Ex-chief of general staff urges military-to-military dialogue with China

09/14/2022 08:27 PM
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Retired admiral Lee Hsi-ming. CNA file photo
Retired admiral Lee Hsi-ming. CNA file photo

Taipei, Sept. 14 (CNA) A former chief of the general staff of Taiwan's armed forces on Wednesday called on the military to establish direct military-to-military contacts with the People's Liberation Army (PLA) of China, warning the lack of such a channel could lead to war amid escalating cross-strait tensions.

In a radio interview, Lee Hsi-ming (李喜明), a retired admiral, said opening a two-way communications channel is crucial for both sides to avoid escalation due to misunderstanding or miscommunication.

This is especially important given the fact that the PLA is now sending warplanes across the Taiwan Strait median line on a daily basis following a visit to Taipei by United States House Speaker Nancy Pelosi in early August, he said.

"Establishing a communication channel does not mean Taiwan is bowing to Chinese pressure," he said, and maintaining open dialogue is the only way to avoid accidents or misunderstandings on the frontline leading to immediate all-out war.

China stepped up its military maneuvers in early August this year after the visit of Pelosi on Aug. 2-3, holding several days of live-fire drills in at least six locations around Taiwan.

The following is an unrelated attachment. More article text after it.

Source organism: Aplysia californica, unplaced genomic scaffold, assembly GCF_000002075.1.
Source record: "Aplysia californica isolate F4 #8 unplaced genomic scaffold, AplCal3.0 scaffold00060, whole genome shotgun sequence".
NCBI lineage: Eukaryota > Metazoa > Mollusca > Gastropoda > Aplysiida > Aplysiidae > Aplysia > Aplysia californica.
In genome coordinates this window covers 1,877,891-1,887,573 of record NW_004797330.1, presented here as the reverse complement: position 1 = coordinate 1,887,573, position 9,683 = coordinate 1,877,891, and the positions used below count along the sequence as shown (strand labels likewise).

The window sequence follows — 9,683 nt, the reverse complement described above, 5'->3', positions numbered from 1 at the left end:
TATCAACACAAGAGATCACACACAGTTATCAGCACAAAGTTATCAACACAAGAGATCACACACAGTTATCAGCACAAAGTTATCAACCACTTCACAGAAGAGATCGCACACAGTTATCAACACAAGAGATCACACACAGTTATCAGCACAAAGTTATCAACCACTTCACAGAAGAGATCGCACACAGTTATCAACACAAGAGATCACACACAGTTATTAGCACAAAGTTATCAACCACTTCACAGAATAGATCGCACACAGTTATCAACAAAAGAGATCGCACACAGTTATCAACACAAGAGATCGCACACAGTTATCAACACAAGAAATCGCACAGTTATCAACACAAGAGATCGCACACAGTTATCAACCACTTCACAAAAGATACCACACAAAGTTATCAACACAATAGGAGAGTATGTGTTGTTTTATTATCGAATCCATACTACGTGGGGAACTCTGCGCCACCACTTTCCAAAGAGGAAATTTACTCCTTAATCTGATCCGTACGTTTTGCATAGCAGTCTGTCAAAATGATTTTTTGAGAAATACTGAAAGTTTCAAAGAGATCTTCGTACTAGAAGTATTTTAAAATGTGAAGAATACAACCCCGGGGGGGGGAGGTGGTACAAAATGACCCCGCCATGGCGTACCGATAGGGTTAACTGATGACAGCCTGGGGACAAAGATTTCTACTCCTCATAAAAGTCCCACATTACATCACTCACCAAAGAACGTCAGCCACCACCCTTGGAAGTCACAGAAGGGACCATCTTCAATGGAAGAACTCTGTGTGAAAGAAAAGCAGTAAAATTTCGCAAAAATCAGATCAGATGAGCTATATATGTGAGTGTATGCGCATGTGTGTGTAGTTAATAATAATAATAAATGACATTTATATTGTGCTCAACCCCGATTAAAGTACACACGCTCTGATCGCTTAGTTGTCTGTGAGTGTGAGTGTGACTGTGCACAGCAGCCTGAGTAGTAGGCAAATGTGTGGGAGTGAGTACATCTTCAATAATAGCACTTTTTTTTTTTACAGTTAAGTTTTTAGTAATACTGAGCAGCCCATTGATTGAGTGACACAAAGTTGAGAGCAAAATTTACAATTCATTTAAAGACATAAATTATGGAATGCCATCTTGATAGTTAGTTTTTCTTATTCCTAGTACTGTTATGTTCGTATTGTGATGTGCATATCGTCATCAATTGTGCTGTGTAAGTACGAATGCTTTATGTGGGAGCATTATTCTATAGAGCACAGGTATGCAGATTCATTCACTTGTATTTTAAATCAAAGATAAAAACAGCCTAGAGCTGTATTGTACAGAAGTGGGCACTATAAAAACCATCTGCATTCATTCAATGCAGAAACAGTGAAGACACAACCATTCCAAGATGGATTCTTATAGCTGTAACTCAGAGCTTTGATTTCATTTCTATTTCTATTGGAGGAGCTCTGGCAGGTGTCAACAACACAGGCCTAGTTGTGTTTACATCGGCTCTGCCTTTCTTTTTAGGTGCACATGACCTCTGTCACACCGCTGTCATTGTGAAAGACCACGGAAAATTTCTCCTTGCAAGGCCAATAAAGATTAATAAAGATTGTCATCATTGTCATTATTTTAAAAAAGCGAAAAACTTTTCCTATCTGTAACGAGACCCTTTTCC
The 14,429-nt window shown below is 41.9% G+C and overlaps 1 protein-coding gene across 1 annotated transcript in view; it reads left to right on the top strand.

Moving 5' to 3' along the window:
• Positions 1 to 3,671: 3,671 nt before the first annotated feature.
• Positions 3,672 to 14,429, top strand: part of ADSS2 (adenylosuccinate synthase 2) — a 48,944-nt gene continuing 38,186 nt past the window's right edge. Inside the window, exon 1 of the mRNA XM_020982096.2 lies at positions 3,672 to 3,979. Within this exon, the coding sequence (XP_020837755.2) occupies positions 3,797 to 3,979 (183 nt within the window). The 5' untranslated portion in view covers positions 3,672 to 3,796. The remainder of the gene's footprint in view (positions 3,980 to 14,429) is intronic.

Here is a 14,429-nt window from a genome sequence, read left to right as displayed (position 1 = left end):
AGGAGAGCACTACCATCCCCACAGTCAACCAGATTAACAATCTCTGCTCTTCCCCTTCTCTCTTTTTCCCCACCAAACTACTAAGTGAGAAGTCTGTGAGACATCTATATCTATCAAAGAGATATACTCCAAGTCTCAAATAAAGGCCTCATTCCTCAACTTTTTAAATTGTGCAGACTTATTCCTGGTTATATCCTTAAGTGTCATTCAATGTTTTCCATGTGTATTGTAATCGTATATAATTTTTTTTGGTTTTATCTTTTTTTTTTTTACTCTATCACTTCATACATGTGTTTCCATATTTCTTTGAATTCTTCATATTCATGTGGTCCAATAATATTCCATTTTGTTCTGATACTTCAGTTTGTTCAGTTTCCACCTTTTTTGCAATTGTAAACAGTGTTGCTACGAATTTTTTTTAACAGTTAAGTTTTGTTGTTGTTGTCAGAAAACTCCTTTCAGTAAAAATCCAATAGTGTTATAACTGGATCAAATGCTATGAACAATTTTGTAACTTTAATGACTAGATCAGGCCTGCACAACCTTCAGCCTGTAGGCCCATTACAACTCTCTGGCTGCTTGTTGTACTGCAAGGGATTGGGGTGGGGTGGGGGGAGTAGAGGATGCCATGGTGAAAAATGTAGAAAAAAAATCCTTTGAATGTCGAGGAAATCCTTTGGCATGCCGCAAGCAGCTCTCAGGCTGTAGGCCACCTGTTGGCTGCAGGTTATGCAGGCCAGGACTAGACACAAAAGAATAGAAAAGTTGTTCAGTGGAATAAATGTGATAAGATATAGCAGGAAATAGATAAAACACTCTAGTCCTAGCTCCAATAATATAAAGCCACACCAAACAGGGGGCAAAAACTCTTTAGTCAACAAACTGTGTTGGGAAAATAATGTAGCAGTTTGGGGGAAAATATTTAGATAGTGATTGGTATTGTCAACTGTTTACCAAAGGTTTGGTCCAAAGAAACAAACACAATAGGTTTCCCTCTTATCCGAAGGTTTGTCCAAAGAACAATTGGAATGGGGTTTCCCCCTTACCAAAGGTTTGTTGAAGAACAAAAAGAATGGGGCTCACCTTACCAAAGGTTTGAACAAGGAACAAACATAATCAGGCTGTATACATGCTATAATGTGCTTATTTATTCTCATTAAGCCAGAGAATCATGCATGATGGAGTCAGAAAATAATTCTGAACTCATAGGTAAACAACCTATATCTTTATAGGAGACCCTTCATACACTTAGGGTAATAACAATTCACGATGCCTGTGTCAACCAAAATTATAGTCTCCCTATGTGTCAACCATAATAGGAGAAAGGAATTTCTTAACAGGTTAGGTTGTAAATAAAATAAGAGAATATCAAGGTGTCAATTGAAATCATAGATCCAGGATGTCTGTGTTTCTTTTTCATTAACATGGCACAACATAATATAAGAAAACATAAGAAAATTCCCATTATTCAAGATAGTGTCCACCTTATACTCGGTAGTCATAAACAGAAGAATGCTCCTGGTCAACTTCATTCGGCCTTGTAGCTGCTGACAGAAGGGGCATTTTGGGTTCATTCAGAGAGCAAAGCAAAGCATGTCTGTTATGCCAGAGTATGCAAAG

In addition, Chinese warplanes have regularly crossed the median line of the Taiwan Strait since Pelosi's visit, which is considered a more provocative move than flying into Taiwan's air defense identification zone (ADIZ).

However, the median line, while mostly adhered to by both China and Taiwan as an unofficial border in previous decades, has no legal standing, and China has said several times since 2020 that it does not recognize the existence of the line.

Lee also called on Taiwan's military to renew its rules of engagement so that frontline soldiers can adhere to the latest guidelines and respond appropriately to Chinese provocations.

Lee did not elaborate but he was most likely referring to Chinese drone incursions on Taiwan's frontline islands near the Chinese mainland.

Chinese netizens have previously posted a series of video and photo clips taken by civilian-operated drones showing them flying close to and filming military lookout posts in Kinmen, which were aimed at embarrassing Taiwan's military.

However, the Ministry of National Defense (MND) previously refrained from more aggressive countermeasures, such as shooting the drones down, to avoid further escalating cross-strait tensions.

Amid criticism, the MND made public its four-step response protocol for drone encounters, consisting of "firing warning flares, reporting the incursion, expelling the drone, and ultimately shooting it down" on Aug. 29 before troops stationed at Kinmen's Shi Island (獅嶼) reportedly shot down a Chinese civilian-operated drone for the first time on Sept. 1.

During Wednesday's radio interview, Lee also urged Taiwan to learn from Ukraine's Territory Defense Force by creating an all-volunteer Taiwanese territorial defense force that can defend the country alongside active military personnel in the event of a Chinese invasion.

Lee retired in July 2019 after 42 years of service in the Republic of China Navy. He served as chief of the general staff of the armed forces from 2017-2019 and is currently a senior research fellow at the Washington-based think tank Project 2049 Institute.

(By Chen Chun-hua and Joseph Yeh)

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